Annual Register, Volume 85 (Google eBook)

Front Cover
Edmund Burke
1844 - History
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Page 360 - Can a medical man conversant with the disease of insanity, who never saw the prisoner previously to the trial, but who was present during the whole trial and the examination of all the witnesses, be asked his opinion as to the state of the prisoner's mind at the time of the commission of the alleged crime? or his opinion whether the prisoner was conscious at the time of doing the act that he was acting contrary to law, or whether he was labouring under any and what delusion at the time?
Page 53 - I think I may say, that of all the men we meet with, nine parts of ten are what they are, good or evil, useful or not, by their education.
Page 340 - Honourable gentlemen of the Legislative Council and gentlemen of the House of Assembly : I have...
Page 227 - That a claim of any body of men, other than the king, lords, and commons of Ireland to make laws to bind this kingdom, is unconstitutional, illegal, and a grievance.
Page 107 - But if he be found, he shall restore sevenfold; he shall give all the substance of his house.
Page 361 - What are the proper questions to be submitted to the jury, where a person alleged to be afflicted with insane delusion respecting one or more particular subjects or persons, is charged with the commission of a crime (murder, for example), and insanity is set up as a defence?" And, thirdly, "In what terms ought the question to be left to the jury as to the prisoner's state of mind at the time when the act was committed?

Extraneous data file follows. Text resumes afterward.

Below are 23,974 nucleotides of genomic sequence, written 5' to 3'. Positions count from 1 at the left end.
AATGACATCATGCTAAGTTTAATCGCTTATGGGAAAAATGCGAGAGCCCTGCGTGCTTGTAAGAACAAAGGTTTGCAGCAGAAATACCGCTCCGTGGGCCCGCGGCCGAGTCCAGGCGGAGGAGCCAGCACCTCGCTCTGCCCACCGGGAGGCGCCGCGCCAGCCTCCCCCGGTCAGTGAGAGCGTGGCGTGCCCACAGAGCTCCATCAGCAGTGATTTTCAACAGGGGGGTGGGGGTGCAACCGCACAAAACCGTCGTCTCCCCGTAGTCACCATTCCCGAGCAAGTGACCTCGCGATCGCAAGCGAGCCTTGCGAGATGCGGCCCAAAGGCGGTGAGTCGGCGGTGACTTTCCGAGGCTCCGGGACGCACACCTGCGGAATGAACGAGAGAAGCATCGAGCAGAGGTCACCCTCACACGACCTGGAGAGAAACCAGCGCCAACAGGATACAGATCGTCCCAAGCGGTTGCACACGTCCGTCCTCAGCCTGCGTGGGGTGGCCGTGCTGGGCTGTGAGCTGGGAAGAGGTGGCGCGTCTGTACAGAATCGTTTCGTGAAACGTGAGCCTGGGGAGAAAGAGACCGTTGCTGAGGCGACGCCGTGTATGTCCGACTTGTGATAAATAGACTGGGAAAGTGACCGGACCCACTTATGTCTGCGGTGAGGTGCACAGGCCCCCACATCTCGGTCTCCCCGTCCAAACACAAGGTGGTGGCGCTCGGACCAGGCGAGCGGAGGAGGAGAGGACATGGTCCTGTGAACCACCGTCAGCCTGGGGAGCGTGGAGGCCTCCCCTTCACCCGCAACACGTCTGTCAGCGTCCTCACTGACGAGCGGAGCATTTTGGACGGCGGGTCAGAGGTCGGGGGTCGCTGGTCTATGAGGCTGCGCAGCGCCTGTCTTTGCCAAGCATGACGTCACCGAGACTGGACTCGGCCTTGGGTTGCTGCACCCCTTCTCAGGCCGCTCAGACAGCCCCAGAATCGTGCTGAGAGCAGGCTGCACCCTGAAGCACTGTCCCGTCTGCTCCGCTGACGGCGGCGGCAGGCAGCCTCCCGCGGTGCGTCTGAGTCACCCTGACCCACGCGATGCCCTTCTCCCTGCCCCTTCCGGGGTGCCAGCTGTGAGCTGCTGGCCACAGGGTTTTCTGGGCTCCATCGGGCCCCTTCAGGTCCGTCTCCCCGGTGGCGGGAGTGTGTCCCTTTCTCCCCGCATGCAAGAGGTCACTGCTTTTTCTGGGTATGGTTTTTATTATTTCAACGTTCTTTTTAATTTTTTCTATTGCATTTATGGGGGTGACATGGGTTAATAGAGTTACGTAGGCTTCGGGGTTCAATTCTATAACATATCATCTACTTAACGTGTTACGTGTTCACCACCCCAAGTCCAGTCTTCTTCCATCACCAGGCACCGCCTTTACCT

Page 370 - A British subject having reason to complain of a Chinese must proceed to the Consulate and state his grievance. The Consul will inquire into the merits of the case, and do his utmost to arrange it amicably.
Page 361 - What is the law respecting alleged crimes committed by persons afflicted with insane delusion in respect of one or more particular subjects or persons; as, for instance, where at the time of the commission of the alleged crime, the accused knew he was acting contrary to law, but did the act complained of with a view, under the influence of insane delusion, of redressing or avenging some supposed grievance or injury, or of producing some supposed public benefit ?
Page 250 - Word ; and we do now withdraw accordingly, humbly and solemnly acknowledging the hand of the Lord in the things which have come upon us, because of our manifold sins and the sins of this Church and Nation ; but at the same time with an assured conviction that we are not responsible for any consequences that may follow from this our enforced separation from an Establishment which we loved and prized, through interference with conscience, the dishonour done to Christ's crown, and the rejection of his...
Page 361 - ... that, before a plea of insanity should be allowed, undoubted evidence ought to be adduced that the accused was of diseased mind, and that at the time he committed the act he was not conscious of right or wrong.

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